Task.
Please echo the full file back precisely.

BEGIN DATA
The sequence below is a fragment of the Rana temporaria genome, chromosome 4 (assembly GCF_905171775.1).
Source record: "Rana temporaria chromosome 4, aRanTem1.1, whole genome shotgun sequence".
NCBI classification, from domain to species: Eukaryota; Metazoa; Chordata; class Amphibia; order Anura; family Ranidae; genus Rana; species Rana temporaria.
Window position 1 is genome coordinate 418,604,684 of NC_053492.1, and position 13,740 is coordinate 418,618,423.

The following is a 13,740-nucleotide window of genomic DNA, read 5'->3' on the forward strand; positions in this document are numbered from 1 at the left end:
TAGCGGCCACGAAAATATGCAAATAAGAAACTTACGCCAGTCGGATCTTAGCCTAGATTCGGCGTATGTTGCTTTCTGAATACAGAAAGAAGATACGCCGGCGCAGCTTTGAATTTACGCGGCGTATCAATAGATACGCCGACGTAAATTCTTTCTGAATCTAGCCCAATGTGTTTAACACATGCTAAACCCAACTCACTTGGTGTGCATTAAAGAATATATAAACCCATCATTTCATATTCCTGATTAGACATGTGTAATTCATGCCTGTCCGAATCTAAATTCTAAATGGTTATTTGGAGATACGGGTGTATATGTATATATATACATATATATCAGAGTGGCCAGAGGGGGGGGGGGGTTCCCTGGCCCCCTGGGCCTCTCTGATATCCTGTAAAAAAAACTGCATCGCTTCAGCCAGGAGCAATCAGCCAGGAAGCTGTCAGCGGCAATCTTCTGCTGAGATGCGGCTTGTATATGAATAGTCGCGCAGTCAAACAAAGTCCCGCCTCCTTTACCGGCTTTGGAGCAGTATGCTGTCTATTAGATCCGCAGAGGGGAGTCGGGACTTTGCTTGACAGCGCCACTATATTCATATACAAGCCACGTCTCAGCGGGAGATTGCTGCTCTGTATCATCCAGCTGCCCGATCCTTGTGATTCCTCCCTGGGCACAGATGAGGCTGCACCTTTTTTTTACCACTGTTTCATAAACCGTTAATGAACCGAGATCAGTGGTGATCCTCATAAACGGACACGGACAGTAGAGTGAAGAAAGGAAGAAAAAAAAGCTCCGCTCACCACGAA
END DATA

The sequence below is a fragment of the Rana temporaria genome, chromosome 4 (assembly GCF_905171775.1).
Source record: "Rana temporaria chromosome 4, aRanTem1.1, whole genome shotgun sequence".
NCBI classification, from domain to species: Eukaryota; Metazoa; Chordata; class Amphibia; order Anura; family Ranidae; genus Rana; species Rana temporaria.
Window position 1 is genome coordinate 418,604,684 of NC_053492.1, and position 13,740 is coordinate 418,618,423.

The following is a 13,740-nucleotide window of genomic DNA, read 5'->3' on the forward strand; positions in this document are numbered from 1 at the left end:
TAGCGGCCACGAAAATATGCAAATAAGAAACTTACGCCAGTCGGATCTTAGCCTAGATTCGGCGTATGTTGCTTTCTGAATACAGAAAGAAGATACGCCGGCGCAGCTTTGAATTTACGCGGCGTATCAATAGATACGCCGACGTAAATTCTTTCTGAATCTAGCCCAATGTGTTTAACACATGCTAAACCCAACTCACTTGGTGTGCATTAAAGAATATATAAACCCATCATTTCATATTCCTGATTAGACATGTGTAATTCATGCCTGTCCGAATCTAAATTCTAAATGGTTATTTGGAGATACGGGTGTATATGTATATATATACATATATATCAGAGTGGCCAGAGGGGGGGGGGGGTTCCCTGGCCCCCTGGGCCTCTCTGATATCCTGTAAAAAAAACTGCATCGCTTCAGCCAGGAGCAATCAGCCAGGAAGCTGTCAGCGGCAATCTTCTGCTGAGATGCGGCTTGTATATGAATAGTCGCGCAGTCAAACAAAGTCCCGCCTCCTTTACCGGCTTTGGAGCAGTATGCTGTCTATTAGATCCGCAGAGGGGAGTCGGGACTTTGCTTGACAGCGCCACTATATTCATATACAAGCCACGTCTCAGCGGGAGATTGCTGCTCTGTATCATCCAGCTGCCCGATCCTTGTGATTCCTCCCTGGGCACAGATGAGGCTGCACCTTTTTTTTACCACTGTTTCATAAACCGTTAATGAACCGAGATCAGTGGTGATCCTCATAAACGGACACGGACAGTAGAGTGAAGAAAGGAAGAAAAAAAAGCTCCGCTCACCACGAA